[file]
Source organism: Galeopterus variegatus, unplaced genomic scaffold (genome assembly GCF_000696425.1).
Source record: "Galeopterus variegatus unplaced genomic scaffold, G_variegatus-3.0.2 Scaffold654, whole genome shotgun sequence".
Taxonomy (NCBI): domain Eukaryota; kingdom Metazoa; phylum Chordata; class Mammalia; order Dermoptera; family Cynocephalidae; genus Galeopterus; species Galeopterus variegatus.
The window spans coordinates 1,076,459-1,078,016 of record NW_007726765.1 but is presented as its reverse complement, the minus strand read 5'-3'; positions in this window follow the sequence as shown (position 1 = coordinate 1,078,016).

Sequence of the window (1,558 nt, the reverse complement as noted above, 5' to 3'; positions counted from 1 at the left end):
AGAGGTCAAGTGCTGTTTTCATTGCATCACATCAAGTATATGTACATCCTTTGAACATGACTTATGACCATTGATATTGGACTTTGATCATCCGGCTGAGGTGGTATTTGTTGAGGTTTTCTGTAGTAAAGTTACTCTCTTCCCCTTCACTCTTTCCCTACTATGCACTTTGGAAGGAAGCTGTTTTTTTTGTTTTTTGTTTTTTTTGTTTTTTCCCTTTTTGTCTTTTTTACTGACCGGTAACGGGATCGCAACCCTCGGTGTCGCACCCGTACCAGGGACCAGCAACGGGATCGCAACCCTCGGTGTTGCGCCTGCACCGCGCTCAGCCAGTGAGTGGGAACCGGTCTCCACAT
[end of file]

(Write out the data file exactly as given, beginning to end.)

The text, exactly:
Source organism: Galeopterus variegatus, unplaced genomic scaffold (genome assembly GCF_000696425.1).
Source record: "Galeopterus variegatus unplaced genomic scaffold, G_variegatus-3.0.2 Scaffold654, whole genome shotgun sequence".
Taxonomy (NCBI): domain Eukaryota; kingdom Metazoa; phylum Chordata; class Mammalia; order Dermoptera; family Cynocephalidae; genus Galeopterus; species Galeopterus variegatus.
The window spans coordinates 1,076,459-1,078,016 of record NW_007726765.1 but is presented as its reverse complement, the minus strand read 5'-3'; positions in this window follow the sequence as shown (position 1 = coordinate 1,078,016).

Sequence of the window (1,558 nt, the reverse complement as noted above, 5' to 3'; positions counted from 1 at the left end):
AGAGGTCAAGTGCTGTTTTCATTGCATCACATCAAGTATATGTACATCCTTTGAACATGACTTATGACCATTGATATTGGACTTTGATCATCCGGCTGAGGTGGTATTTGTTGAGGTTTTCTGTAGTAAAGTTACTCTCTTCCCCTTCACTCTTTCCCTACTATGCACTTTGGAAGGAAGCTGTTTTTTTTGTTTTTTGTTTTTTTTGTTTTTTCCCTTTTTGTCTTTTTTACTGACCGGTAACGGGATCGCAACCCTCGGTGTCGCACCCGTACCAGGGACCAGCAACGGGATCGCAACCCTCGGTGTTGCGCCTGCACCGCGCTCAGCCAGTGAGTGGGAACCGGTCTCCACAT